Of course, you want a good deal. Everyone does. Some people take the aggressive approach: asking for more or offering less than they think is fair. The brash business figures of the 20th century were infamous for aggressive negotiation practices. The strategy here is to purposefully exceed the boundaries of fairness with the understanding that you’ll need to take a few steps back.
However, by doing so, you are setting an antagonistic precedent. Screwing over the other party creates distrust and insecurity – very shaky ground for collaboration.
If you’re buying a car or a piece of real estate, aggressive may be the right strategy. But, when it comes to negotiating partnerships for bold, long-term creative pursuits, relationships and precedent matter. In fact, the relationship matters more than the extra spread you might gain from being aggressive.
When it comes to negotiating partnerships for bold, long-term creative pursuits, relationships and precedent matter.
When negotiating a deal that will result in an ongoing relationship, consider the “fairness” strategy. It’s simple: Have a discussion up front with your counterpart in the negotiation. Make the case that you want to reach a fair deal for both parties.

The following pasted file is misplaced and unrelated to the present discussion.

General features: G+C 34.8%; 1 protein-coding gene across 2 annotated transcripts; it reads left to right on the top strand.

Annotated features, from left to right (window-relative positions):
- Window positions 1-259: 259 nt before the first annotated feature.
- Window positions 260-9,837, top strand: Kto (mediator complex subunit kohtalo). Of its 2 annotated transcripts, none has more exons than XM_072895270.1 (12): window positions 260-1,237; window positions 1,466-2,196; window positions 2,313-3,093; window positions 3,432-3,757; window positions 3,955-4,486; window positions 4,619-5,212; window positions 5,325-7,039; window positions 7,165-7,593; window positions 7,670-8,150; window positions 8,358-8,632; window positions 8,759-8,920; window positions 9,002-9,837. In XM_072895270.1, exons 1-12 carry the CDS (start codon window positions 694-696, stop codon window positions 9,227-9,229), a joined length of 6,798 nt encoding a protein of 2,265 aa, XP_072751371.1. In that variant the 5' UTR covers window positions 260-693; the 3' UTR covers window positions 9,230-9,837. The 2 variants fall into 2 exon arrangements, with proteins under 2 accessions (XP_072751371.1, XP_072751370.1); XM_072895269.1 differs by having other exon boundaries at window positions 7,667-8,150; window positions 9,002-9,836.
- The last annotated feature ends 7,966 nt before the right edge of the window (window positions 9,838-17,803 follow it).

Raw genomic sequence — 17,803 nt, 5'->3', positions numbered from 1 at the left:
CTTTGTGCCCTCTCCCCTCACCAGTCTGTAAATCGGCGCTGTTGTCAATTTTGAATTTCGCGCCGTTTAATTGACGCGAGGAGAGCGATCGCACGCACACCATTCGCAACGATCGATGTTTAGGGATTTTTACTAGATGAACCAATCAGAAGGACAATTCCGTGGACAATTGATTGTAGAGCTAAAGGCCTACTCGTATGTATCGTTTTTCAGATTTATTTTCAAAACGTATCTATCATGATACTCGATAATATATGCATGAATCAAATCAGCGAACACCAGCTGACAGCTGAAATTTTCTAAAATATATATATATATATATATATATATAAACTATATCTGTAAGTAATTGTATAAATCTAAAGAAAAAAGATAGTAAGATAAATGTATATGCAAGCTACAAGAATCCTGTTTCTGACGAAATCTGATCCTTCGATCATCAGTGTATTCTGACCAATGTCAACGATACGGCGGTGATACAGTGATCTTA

Then, in preparing to make your offer, put yourself in your counterpart’s shoes to determine what they should fairly expect (and deserve). Do the same thing for yourself. Ultimately, you will arrive at a number that can (hopefully!) be backed up with a transparent analysis that you’re willing to share with your counterpart. If the relationship is healthy, you will both want what’s fair.
Bottom line, the “fairness” strategy will pay off over time. Next time you enter a negotiation, think beyond the number. Remember that the end of a negotiation is the start of a relationship with the potential to create tremendous value over time.